So we have the social connection of American football. Like soccer in Europe and cricket in Asia. The everyman sport. Blue collar. 

But the NFL isn’t a dominant success just for cultural connection.

Hey ChatGPT, machine-learn this:

The NFL is the gorilla because… 

It understands “less is more”. 

The economic principle of scarcity. The regular season happens over only 4 months.  Then 4 weeks of electric sudden death games. It is the opposite of every other governing body in sport throwing endless fixtures into the calendar. Different to the NFL, where there is only one clear leader and rights holder, most sports have competing governing bodies, all operating like some perverse version of Prisoners’ Dilemma.

People like a short season.

The “regular” seasons  in other sports are full of non-jeopardy games, that make the viewer ask themselves: “why do I need to watch this“? The NFL instead is make or break every week. And they have also been very smart to keep interest high with the equivalent of the transfer market in soccer. The combine, the draft, and indeed the trades. New players coming in creates enormous excitement in fans. Almost as much as the game itself. Trades are a part of the draft, but can happen at other times and do add excitement. (E.g this year Christian McCaffery from Panthers to SF 49ers  almost took the 49ers to the Superbowl. It will provide the Panthers with an opportunity to stock-up next year). Limit the number of actual games but double-down on year-round presence and excitement.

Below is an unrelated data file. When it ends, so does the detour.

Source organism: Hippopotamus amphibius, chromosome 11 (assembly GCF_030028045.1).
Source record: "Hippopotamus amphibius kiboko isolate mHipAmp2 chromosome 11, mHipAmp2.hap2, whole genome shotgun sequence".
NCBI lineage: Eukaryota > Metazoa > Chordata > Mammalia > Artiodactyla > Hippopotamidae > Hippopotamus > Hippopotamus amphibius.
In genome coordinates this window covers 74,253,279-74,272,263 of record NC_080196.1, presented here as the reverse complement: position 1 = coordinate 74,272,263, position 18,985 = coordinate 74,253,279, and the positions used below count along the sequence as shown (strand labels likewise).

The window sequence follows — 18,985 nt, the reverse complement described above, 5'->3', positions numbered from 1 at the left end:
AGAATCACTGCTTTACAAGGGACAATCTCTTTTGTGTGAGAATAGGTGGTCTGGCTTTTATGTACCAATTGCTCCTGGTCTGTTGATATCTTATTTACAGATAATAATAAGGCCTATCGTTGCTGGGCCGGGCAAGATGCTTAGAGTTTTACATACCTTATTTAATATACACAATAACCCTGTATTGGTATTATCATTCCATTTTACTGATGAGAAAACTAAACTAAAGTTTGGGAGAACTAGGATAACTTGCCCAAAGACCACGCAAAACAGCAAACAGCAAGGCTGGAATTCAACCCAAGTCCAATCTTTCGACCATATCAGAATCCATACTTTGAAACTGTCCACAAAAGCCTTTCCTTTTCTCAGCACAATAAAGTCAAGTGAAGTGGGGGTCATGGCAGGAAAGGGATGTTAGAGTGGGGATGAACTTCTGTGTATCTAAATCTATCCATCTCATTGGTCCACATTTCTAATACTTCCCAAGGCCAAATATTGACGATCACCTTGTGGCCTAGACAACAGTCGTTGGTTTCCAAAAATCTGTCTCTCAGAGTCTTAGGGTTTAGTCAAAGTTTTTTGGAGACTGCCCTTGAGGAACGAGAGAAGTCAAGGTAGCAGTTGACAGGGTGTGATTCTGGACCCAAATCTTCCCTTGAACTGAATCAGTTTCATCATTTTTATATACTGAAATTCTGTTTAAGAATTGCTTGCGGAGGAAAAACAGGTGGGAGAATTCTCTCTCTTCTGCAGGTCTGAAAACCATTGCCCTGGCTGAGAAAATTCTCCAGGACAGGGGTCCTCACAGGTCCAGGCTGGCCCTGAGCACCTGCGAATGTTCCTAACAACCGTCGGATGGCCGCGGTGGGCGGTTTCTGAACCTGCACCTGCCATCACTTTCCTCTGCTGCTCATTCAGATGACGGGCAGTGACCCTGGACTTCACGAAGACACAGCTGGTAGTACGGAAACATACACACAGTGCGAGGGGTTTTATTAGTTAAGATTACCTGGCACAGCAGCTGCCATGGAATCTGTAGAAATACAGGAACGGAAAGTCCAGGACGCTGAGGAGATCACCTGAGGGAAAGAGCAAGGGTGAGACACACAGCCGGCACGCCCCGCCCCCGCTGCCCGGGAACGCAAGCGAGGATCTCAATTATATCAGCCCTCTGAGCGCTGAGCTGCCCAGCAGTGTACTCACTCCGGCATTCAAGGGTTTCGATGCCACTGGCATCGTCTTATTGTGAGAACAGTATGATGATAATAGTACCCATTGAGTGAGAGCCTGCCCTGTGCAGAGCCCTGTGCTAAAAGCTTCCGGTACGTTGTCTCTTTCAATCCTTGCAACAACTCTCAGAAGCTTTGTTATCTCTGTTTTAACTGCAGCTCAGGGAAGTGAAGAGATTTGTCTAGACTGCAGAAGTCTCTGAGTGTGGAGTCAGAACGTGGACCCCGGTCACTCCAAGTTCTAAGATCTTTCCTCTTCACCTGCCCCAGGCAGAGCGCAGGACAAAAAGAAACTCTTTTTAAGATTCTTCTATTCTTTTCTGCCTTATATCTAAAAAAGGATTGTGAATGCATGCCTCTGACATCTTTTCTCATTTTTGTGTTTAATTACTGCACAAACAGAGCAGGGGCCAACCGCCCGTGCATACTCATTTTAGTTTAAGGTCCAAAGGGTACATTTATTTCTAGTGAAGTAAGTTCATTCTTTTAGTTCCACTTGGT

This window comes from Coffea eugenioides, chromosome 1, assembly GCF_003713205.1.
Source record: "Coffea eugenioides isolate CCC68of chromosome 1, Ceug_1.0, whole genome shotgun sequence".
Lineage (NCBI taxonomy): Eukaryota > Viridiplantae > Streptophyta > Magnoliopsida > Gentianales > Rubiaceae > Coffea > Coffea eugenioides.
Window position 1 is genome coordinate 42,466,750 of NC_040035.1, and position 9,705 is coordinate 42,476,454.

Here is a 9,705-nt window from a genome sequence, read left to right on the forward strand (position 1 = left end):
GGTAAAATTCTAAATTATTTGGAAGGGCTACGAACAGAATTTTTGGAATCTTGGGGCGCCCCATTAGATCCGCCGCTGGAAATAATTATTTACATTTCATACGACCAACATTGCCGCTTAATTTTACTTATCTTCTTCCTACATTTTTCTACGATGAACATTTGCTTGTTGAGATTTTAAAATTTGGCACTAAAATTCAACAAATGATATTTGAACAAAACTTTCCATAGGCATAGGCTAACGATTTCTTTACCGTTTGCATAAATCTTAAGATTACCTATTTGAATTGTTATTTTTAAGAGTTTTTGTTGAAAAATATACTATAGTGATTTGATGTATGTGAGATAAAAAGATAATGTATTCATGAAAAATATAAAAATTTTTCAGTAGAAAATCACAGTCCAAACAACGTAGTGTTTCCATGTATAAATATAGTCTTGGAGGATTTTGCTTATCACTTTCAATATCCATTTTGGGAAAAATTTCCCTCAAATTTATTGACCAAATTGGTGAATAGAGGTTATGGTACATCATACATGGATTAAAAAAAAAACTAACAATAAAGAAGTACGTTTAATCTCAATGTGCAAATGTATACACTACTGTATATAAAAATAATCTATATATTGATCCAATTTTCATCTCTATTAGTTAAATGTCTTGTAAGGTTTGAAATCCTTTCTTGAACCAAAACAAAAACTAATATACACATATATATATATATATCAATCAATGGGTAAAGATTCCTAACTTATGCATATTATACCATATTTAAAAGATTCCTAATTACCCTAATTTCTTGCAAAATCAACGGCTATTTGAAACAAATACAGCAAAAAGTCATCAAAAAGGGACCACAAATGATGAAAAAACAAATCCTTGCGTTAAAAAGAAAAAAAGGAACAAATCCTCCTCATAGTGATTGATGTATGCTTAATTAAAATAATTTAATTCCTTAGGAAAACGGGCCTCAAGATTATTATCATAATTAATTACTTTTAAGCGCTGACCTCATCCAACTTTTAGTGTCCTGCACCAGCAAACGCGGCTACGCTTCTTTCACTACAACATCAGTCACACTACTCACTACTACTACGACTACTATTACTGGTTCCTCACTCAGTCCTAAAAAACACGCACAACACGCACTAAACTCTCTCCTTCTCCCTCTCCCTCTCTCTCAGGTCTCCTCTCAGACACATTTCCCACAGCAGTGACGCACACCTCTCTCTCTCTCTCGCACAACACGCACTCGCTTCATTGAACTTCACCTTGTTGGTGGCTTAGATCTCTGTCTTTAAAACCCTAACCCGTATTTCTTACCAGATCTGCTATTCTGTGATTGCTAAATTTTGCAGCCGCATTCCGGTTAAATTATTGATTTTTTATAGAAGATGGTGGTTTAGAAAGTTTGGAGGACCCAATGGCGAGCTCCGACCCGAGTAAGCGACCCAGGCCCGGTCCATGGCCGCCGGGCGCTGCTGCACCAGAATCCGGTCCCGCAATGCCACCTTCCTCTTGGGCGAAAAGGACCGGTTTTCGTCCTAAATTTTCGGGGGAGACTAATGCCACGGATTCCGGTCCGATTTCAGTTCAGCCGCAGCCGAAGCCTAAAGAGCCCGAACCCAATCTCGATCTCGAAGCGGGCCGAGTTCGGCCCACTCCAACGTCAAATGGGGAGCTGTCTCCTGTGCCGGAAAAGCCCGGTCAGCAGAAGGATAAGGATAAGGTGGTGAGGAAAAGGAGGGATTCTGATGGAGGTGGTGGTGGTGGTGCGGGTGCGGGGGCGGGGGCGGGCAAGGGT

There is complete parity in the league.

If baseball’s Billy Beane in Moneyball laments that there are “rich teams and poor teams, 50ft of crap, and then us“, that doesn’t apply to the NFL. Much effort is put into giving everyone the same revenues, allowing them to spend the same through a disciplined salary cap, and then rebalancing the levels of the franchises by the inverse draft system. The NFL is the only sport that completely embraces the idea that true value comes from complete unpredictability of outcome.  No matter where you live in the country, your team has an equal chance of winning the Super Bowl. This has caused the game to grow in popularity throughout every corner of the country, not just in New York, Boston, Chicago and Los Angeles. Every NFL team can aspire to great moments around the corner. There are repeated instances of teams coming from obscurity and having a successful year.  Fortunes change. A first-draft star going to a poor team can turn things around remarkably quickly. The number of teams who make Superbowls is very varied. (That’s not true elsewhere. The Champions League, most soccer leagues, baseball playoffs, tennis finals). This unpredictability also works in spades for the betting industry.

There is very little drift in the game time.